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Prevent clots and learn the risk factors for World Thrombosis Day

With World Thrombosis Day falling this week (Thursday 13 October 2016), it's a time to learn more about this medical condition and determine who is most at risk and what can be done to prevent its onset.

According to Dr Huyen Tran, head of haemostasis and thrombosis at Alfred Hospital in Melbourne, around 5000 Australians die every year from preventable blood clots. Tran says thromboses are often preventable and can be an underlying cause of heart attacks, strokes and venous thromboembolism (VTE).

Aged Care Insite interfaced with Tran to find out more about the condition.

"Research suggests that VTEs are often preventable, and evidence-based prevention strategies can stop the development of clots in 'at-risk' individuals," Tran said, before outlining...

Three major ways to prevent thrombosis:

  1. Always ask for a risk assessment: If you are admitted to a hospital and don't receive an assessment, be proactive. To identify whether a patient is 'at-risk', healthcare professionals should conduct a VTE risk assessment, which is tool or questionnaire that gathers information about a patient's age, medical history, medications and specific lifestyle factors. Information is then used to discern a patient’s potential risk (for example, high, moderate or low risk) for developing blood clots in the legs or lungs.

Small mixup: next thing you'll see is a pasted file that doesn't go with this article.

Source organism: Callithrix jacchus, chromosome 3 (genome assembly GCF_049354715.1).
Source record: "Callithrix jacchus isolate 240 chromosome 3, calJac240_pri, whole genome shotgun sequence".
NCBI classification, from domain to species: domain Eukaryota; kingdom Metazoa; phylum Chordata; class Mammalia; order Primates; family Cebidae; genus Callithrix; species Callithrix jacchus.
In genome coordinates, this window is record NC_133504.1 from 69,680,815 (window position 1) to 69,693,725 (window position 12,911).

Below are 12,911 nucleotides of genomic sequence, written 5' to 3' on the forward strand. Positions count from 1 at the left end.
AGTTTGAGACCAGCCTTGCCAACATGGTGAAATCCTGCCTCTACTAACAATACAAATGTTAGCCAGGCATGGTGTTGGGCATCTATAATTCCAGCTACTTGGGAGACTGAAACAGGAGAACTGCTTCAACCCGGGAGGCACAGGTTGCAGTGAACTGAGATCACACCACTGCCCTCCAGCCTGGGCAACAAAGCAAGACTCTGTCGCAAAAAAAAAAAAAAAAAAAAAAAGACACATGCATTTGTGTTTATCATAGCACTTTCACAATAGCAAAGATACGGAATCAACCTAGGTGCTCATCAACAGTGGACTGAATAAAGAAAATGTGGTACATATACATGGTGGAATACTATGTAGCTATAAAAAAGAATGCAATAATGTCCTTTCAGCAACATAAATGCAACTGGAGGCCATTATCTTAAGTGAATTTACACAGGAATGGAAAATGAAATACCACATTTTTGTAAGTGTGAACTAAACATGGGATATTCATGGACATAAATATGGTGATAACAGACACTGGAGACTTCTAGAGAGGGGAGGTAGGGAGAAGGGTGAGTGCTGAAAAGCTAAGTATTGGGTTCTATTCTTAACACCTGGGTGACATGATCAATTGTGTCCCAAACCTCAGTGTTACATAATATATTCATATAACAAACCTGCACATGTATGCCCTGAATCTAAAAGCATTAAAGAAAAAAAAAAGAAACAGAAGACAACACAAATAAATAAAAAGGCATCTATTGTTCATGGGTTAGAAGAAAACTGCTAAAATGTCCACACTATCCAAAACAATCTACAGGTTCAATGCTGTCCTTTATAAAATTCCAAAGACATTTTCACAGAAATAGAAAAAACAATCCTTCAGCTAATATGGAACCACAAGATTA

2. Compression Stocking: Always wear compression stockings during a long hospital stay and when flying.
  3. Stay active: being active and moving around may help blood clots.

Tran went to outline 11 ways to know if you are at greater risk of thrombosis, which he has segmented into three broad groups:

Strong risk

  1. Being in the hospital for an extended period of time.
  2. Having surgery, especially hip, knee and cancer-related surgery.
  3. Not moving for long periods of time; for example, due to bedrest or long-haul travel.

Moderate risk

  1. Aged 60 and above.
  2. Personal or family history of blood clots.
  3. Having cancer and/or undergoing chemotherapy.
  4. Using estrogen-based medication; for example, oral contraceptives or hormone replacement therapy.

Other factors

  1. Obesity
  2. Pregnancy or recent birth
  3. Smoking
  4. Alcohol consumption

For more information on thrombosis and World Thrombosis Day, visit the cause's website.

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